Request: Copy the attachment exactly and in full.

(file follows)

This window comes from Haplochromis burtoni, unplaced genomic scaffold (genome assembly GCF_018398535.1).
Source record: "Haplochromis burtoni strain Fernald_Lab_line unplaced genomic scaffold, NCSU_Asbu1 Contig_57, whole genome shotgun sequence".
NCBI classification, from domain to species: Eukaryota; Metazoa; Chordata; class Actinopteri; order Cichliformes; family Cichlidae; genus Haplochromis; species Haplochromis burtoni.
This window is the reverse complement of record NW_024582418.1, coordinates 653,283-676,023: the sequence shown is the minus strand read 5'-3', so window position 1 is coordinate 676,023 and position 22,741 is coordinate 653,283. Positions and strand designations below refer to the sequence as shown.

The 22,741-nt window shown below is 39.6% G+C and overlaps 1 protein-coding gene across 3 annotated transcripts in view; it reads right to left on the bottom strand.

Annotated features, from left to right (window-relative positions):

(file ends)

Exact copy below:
This window comes from Haplochromis burtoni, unplaced genomic scaffold (genome assembly GCF_018398535.1).
Source record: "Haplochromis burtoni strain Fernald_Lab_line unplaced genomic scaffold, NCSU_Asbu1 Contig_57, whole genome shotgun sequence".
NCBI classification, from domain to species: Eukaryota; Metazoa; Chordata; class Actinopteri; order Cichliformes; family Cichlidae; genus Haplochromis; species Haplochromis burtoni.
This window is the reverse complement of record NW_024582418.1, coordinates 653,283-676,023: the sequence shown is the minus strand read 5'-3', so window position 1 is coordinate 676,023 and position 22,741 is coordinate 653,283. Positions and strand designations below refer to the sequence as shown.

The 22,741-nt window shown below is 39.6% G+C and overlaps 1 protein-coding gene across 3 annotated transcripts in view; it reads right to left on the bottom strand.

Annotated features, from left to right (window-relative positions):